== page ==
This is an electronically animated lightbox I made from the backglass of a Centigrade 37 pinball machine made by Gottlieb in 1977. The original machine had an electro-mechanical animation for the thermometer, which consisted of a red ribbon that would crawl up by increments each time one hit certain targets. Instead, I used a gradient of dark red to light yellow printed on acetate and compartmentalised LEDs. When it reaches the top, the tower flashes faster and faster, then the thermometer decrements back down.

I made this for my friends who opened the North Star pinball bar in Montreal in January 2016, which is reflected in the score digits (printed on cardstock, not using actual score reels), as well as their star logo in the credit window. This was part of the decor at the bar until July 2019, when it was removed to make room for a neon sign for which I had made the animation circuit and programmed.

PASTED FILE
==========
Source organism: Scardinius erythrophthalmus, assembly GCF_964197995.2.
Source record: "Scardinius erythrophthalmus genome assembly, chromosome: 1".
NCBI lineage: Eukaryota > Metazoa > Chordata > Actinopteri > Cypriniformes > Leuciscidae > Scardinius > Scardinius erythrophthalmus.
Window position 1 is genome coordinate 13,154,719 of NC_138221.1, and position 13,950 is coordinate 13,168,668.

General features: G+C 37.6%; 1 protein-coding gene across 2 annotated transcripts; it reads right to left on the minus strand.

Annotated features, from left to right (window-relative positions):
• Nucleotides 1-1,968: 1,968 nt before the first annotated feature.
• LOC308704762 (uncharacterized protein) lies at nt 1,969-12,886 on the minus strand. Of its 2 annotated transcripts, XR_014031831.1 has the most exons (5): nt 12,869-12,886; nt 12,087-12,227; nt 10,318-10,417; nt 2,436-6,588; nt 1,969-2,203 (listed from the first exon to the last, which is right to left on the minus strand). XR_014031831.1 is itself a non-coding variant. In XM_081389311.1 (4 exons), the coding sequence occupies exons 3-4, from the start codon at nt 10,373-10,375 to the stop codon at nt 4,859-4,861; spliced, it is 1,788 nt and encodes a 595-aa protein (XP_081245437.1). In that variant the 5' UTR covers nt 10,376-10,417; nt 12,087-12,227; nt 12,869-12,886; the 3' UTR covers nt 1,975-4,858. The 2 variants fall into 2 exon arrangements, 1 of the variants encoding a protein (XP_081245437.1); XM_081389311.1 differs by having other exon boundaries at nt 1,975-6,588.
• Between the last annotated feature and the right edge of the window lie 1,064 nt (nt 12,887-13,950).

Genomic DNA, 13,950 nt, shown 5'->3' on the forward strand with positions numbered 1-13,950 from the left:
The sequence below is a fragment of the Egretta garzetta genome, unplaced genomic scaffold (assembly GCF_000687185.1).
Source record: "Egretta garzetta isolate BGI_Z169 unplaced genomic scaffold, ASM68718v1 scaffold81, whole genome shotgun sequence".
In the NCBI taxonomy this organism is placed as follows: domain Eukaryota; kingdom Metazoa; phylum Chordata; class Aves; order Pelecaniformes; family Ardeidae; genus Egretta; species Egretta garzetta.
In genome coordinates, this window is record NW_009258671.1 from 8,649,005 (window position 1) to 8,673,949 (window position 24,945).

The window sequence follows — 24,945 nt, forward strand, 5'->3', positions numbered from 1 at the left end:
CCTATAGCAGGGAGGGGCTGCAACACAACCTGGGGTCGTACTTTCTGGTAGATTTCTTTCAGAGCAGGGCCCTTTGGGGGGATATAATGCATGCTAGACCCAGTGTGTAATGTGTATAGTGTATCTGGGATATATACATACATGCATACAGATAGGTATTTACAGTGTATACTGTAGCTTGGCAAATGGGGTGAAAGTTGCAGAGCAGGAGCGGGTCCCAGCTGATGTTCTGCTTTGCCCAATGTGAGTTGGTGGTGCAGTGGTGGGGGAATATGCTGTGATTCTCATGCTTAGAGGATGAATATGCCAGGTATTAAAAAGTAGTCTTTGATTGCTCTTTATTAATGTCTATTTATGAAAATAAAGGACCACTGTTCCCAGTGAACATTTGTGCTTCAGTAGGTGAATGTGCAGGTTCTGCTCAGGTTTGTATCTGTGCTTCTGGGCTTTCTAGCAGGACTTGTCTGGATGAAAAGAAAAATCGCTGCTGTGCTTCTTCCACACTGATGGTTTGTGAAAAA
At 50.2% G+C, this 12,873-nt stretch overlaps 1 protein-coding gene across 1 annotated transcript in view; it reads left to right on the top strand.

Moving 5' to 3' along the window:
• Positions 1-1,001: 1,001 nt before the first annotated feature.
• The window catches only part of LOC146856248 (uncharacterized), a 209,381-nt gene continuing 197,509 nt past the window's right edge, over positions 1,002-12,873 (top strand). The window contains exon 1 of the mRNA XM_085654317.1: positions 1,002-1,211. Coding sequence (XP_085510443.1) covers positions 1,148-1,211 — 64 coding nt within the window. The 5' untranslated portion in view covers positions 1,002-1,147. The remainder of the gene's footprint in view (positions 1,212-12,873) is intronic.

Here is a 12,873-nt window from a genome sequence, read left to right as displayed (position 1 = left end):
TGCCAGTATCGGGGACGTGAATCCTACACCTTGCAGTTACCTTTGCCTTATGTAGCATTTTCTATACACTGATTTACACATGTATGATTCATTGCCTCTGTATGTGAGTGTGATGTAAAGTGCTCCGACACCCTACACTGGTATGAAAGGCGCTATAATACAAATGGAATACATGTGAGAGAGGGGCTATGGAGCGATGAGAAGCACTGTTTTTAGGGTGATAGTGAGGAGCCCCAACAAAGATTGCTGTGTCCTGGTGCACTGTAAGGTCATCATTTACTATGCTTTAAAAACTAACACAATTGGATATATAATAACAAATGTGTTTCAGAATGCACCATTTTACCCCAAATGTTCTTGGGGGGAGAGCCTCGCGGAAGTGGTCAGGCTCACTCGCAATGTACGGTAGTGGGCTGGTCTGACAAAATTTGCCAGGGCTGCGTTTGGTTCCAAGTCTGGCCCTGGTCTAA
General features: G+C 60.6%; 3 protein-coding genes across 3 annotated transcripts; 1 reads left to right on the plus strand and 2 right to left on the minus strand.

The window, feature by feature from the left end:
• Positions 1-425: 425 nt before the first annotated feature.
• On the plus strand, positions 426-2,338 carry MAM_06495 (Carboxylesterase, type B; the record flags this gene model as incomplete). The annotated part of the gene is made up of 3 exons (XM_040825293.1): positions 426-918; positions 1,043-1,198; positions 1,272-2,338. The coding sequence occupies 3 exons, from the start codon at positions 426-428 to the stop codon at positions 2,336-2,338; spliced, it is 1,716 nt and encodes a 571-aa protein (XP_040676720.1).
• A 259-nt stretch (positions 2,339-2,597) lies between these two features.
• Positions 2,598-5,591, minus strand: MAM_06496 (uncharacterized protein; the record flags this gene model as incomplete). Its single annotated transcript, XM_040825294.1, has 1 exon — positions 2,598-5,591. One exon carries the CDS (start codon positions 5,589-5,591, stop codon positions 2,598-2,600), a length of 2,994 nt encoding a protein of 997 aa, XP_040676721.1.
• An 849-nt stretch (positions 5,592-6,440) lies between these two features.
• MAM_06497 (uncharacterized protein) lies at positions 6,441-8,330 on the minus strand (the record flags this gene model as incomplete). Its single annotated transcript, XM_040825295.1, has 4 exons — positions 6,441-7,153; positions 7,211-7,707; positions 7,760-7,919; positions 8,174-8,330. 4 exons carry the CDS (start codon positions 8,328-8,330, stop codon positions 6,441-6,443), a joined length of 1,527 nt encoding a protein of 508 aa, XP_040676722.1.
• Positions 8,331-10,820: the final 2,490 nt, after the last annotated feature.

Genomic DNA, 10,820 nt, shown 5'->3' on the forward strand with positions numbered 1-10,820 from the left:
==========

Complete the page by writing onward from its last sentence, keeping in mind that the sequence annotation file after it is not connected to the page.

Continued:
Here are the front and back of the lightbox...

Centigrade 37 lightbox front and back view

* 33 warm white "straw hat" LEDs running on 12V regulated "wall wart" power supply. 16 of them are always on, for general illumination, 16 are for animating the thermometer, and one to flash the tower.

* A PICAXE-14M2 microcontroller is used in conjunction with 74HC595 shift registers and TD62783 transistor array drivers to control the animation.

* A pre-made LM2596 buck converter board is used to drop the voltage down to 7.5V which is then fed to an LM7805 voltage regulator to supply the PICAXE and 74HC595's.

* Some of the logic involves randomness: the length of time between thermometer gradations lighting up and the pause before the animation sequence starts over.

Here's a close-up of the main circuit boards:

Centigrade 37 lightbox circuit boards

Animated Wallgame Lightbox: Midway "Bull's Eye".

Demo video here: vimeo.com/136931561. Completed August 2015.